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Hasta La Vista, Maybe


"The real problem in the Senate today," says Kerrey, "is your imagination is limited by polling data." When Kerrey brings up an idea in the cloakroom, he says, his colleagues immediately point out that the polls say they shouldn't do that. "You feel like you're boxed in," he says. "I have somehow acquired the capacity to do the unpopular sometimes. That's what the Senate needs, but the Senate doesn't know it needs that."

While almost every Democrat with Kerrey's home phone number is begging him to stay, only his son and daughter (both in their twenties) are urging him to take the job, the home -- a West Village brownstone -- and the new life the New School is offering him in New York. "They're telling me, We want our dad to be healthy and happy," he says. His girlfriend is staying out of it. "Everyone thinks I want him to move to New York," says Paley, who has a strong aversion to political life, "but I just want him to do what he wants to do."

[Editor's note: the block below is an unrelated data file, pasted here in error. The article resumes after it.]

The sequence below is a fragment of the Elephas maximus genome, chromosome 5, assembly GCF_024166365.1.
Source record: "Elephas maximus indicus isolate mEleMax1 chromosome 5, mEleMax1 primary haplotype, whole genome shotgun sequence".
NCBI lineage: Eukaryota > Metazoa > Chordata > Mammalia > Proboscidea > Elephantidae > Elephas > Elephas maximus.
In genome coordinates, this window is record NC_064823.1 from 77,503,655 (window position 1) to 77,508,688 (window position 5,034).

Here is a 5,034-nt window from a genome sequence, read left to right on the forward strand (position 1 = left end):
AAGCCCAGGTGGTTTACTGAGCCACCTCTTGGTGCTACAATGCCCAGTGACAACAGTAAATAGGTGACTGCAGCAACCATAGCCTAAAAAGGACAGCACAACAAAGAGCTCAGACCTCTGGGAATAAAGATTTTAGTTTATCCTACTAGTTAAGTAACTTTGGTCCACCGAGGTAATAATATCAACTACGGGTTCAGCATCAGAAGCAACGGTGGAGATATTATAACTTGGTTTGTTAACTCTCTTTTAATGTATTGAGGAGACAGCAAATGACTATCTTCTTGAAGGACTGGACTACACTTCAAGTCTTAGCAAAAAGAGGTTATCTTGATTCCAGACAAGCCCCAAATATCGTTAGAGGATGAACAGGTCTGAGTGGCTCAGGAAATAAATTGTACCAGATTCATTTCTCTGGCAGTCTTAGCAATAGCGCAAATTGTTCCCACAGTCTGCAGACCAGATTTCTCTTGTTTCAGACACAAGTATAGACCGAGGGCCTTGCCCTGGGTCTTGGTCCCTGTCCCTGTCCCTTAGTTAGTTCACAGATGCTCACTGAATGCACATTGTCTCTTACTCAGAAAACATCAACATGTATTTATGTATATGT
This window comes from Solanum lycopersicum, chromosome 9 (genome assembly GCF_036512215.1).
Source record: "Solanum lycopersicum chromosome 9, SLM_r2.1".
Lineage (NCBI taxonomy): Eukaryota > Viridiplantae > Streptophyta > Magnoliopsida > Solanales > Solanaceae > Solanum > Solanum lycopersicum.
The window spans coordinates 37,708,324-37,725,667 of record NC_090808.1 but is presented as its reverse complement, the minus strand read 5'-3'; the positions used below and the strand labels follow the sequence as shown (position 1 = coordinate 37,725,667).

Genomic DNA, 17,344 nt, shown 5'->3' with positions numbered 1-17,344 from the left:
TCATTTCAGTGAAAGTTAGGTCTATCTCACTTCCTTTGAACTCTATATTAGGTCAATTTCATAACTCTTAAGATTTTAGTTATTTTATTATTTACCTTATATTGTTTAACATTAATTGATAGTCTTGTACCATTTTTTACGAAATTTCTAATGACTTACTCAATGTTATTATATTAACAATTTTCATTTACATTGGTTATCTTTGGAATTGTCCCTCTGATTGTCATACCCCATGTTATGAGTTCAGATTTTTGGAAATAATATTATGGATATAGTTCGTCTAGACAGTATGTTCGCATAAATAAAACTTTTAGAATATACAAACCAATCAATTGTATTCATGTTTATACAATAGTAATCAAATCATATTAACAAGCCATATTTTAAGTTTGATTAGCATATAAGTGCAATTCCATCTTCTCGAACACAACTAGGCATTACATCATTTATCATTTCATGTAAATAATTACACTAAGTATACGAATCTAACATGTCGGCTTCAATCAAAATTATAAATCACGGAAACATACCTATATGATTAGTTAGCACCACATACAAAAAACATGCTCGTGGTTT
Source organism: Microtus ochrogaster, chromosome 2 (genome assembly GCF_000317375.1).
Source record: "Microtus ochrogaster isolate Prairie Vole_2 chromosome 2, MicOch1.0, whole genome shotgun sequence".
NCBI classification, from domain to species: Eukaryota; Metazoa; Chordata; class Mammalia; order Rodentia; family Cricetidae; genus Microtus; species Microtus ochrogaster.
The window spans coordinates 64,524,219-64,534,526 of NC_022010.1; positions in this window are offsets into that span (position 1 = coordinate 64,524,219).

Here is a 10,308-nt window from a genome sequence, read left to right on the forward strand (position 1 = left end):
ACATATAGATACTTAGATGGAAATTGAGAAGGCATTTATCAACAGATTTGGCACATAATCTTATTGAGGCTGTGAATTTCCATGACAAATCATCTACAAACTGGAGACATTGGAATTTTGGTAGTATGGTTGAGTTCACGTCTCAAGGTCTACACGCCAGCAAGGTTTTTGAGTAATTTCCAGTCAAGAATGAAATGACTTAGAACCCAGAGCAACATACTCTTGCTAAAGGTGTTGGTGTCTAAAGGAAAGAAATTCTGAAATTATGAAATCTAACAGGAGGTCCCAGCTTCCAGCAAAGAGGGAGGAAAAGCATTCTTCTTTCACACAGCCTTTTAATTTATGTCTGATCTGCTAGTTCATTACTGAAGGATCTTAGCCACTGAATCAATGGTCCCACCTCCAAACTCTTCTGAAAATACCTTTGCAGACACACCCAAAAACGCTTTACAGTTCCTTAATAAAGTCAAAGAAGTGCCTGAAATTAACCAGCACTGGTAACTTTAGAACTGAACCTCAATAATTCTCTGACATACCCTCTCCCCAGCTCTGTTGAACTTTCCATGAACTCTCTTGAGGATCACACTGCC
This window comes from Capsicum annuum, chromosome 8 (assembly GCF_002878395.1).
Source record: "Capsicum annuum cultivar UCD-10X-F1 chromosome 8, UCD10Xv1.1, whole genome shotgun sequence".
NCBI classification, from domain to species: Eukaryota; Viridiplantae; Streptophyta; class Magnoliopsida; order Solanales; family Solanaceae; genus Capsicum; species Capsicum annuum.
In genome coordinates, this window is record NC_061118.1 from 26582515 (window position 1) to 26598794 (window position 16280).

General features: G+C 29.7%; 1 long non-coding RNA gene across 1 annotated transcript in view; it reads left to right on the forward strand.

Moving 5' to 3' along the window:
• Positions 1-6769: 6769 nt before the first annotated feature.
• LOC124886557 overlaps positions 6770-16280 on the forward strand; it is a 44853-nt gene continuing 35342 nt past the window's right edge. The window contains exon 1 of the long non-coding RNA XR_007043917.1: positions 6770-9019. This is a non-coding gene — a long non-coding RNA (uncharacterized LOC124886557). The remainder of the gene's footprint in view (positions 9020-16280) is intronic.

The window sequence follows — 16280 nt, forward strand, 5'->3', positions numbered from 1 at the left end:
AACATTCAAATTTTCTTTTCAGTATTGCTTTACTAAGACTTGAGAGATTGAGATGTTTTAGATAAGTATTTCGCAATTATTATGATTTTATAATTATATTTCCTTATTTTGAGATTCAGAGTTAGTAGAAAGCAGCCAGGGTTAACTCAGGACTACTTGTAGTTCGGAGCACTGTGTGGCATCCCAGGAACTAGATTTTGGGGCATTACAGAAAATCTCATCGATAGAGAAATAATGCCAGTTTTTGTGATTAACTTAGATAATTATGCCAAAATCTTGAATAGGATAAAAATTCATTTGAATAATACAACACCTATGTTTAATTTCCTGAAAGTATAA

The provision of the New School contract he keeps coming back to is 22 days of vacation. Kerrey has not had that much time off in as long as he can remember. "That's 22 days on top of every weekend," he says, seeming not to realize that civilians take free weekends for granted. With the New School salary, the Senate pension, the corporate boards he could join, and the speaking fees, he would easily make a million or two a year, while living rent-free in Manhattan.

Kerrey has the lifers telling him how much he will miss the Senate, but he can't find anyone who has left -- Sam Nunn, Alan Simpson, and the rest -- who isn't happier and richer than ever.

Unable to stop looking for opportunism in any politician's decision about anything, including choice of spouse, I pointed out to Kerrey that not running for re-election frees him up nicely for the vice-presidential nomination. "I hadn't thought of that," he said, as he was campaigning for Bill Bradley in Iowa last week.

Then he did think about it. "I don't think the New School opportunity enhances my political career," he said. "I think it ends it. However, you can never tell."


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